The Fall Season of Love

By Jennie K. Willis, PhD as published in the Coloradoan in September of 2012

It’s that time of year… love is in the air! What? Think I’m kidding? No way, just ask the elk. Shorter days  and cooler nights mean the time for elk to find a mate is here! High open meadows hold a nightly display of behaviors that is fascinating and entertaining to watch. Male elk will be trying to gain the favor of females through several interesting behaviors:

  • Bugling- This high pitched noise carries through the evening air announcing a male’s location for females to find him and other males to find and challenge him.
  • Smelling “pretty”- A mix of mud and urine creates an enticing perfume for females.
  • Challenging other males- Sometimes males will clash antlers, paw at the ground but often they will just stand tall until one male gives up and walks away.
  • Herding females- Females have a choice of which males herd they join.  And they change their minds frequently!  Males must be constantly on alert to keep the females interested in staying.

As an observer, you can judge the success of a male for yourself. Males who are contenders for females usually are large with 6 or 7 tines on their antlers. The number of tines doesn’t correlate exactly to their years, although the yearling males do have only a single spike for an antler. These younger males may be allowed to stay in a herd of females that contains their mother since they don’t represent a threat. Competitive males don’t eat during this season which lasts 6 weeks, which means they go into winter at a nutritional loss. The more females in their herd, the more energy it costs them. The competition gets more intense towards the end of this season when a final decision for a mate gets made by the females.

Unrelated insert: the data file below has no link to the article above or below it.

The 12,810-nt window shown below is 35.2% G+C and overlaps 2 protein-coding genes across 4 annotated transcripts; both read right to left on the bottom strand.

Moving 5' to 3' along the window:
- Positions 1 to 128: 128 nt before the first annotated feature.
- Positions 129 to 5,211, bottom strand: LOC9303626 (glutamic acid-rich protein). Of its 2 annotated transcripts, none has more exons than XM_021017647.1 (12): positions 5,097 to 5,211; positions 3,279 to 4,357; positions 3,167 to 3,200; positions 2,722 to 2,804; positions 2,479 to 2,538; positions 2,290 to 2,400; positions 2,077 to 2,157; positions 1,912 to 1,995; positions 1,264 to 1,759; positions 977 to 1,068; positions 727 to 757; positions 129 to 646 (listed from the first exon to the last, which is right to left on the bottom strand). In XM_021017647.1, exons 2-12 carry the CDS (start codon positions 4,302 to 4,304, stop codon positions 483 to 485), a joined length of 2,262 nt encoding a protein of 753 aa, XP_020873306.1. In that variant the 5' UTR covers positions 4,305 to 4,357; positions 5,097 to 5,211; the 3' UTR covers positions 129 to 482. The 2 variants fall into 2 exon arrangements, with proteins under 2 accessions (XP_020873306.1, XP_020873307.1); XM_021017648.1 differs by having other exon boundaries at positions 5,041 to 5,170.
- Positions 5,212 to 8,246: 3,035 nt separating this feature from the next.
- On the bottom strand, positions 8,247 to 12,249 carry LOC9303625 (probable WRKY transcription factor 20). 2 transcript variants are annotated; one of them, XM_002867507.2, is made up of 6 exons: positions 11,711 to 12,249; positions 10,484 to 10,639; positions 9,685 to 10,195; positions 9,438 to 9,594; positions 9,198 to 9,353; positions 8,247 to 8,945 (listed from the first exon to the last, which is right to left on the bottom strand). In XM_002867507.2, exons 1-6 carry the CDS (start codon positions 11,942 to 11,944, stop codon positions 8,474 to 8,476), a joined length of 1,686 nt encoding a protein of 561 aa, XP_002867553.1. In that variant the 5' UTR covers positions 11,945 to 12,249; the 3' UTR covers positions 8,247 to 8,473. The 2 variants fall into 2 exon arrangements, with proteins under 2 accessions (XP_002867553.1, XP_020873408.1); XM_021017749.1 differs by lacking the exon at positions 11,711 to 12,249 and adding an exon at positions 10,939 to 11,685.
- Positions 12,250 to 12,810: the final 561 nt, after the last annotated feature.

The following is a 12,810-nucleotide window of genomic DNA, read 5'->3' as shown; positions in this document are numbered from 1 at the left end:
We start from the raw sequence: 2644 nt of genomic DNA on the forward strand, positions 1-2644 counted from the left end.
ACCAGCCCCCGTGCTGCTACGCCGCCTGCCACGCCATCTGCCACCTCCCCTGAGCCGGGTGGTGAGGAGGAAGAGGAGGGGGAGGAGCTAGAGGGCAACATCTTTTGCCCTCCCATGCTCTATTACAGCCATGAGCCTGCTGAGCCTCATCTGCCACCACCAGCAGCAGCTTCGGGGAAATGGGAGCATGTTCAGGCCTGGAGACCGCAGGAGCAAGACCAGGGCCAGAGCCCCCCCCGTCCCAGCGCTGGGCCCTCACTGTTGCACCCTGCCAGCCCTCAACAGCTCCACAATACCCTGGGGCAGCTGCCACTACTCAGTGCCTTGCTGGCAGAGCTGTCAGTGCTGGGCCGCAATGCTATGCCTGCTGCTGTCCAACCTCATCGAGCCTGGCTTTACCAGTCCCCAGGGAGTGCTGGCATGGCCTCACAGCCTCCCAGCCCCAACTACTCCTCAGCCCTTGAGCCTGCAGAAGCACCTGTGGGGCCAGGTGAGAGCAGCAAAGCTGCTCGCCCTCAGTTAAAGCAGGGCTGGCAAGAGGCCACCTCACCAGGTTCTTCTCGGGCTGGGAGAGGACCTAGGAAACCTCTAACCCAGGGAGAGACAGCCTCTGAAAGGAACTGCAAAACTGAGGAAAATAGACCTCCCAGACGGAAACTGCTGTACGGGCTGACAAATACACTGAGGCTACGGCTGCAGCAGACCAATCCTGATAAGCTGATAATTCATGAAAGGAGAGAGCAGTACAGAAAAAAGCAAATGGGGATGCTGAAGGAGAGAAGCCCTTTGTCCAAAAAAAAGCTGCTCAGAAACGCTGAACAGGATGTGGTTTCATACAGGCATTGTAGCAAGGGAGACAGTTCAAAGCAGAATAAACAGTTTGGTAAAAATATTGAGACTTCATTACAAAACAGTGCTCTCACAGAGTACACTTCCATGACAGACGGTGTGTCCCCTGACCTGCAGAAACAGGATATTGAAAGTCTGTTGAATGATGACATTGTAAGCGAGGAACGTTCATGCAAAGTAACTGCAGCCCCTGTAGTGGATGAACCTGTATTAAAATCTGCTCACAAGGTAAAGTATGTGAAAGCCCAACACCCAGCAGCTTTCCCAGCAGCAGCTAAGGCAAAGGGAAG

So if you are looking for some family entertainment, consider wildlife watching this weekend. Unlike many times of the year where you may go looking but never see the animals you are hoping to, they are not hiding now! Good places to go are Estes Park and Rocky Mountain National Park. The last two hours of daylight are usually the most interesting. As the soap opera unfolds before you, consider a few safety tips:

  • Watch from your vehicle if possible. Most elk are used to parked vehicles and will behave naturally. You are also in the safest vantage point.
  • If you get out of your vehicle, stay close to your car and don’t approach the elk. With hormones high, you don’t want to be close if they decide your behavior is threatening.
  • Be quiet. Not only will you be able to hear the bugling and the snorting, but you won’t be disturbing the scene unfolding.

This magical fall scene is one of my family’s favorites. There are several more weeks left in the season.  My kids think it’s exciting to see so many big animals up close and personal. Happy (and safe) wildlife watching!

Dr. Jennie Willis teaches classes in animal behavior at Colorado State University and regularly consults with owners about their pet’s problem behaviors.  For more information about consultation, seminars and classes please visit

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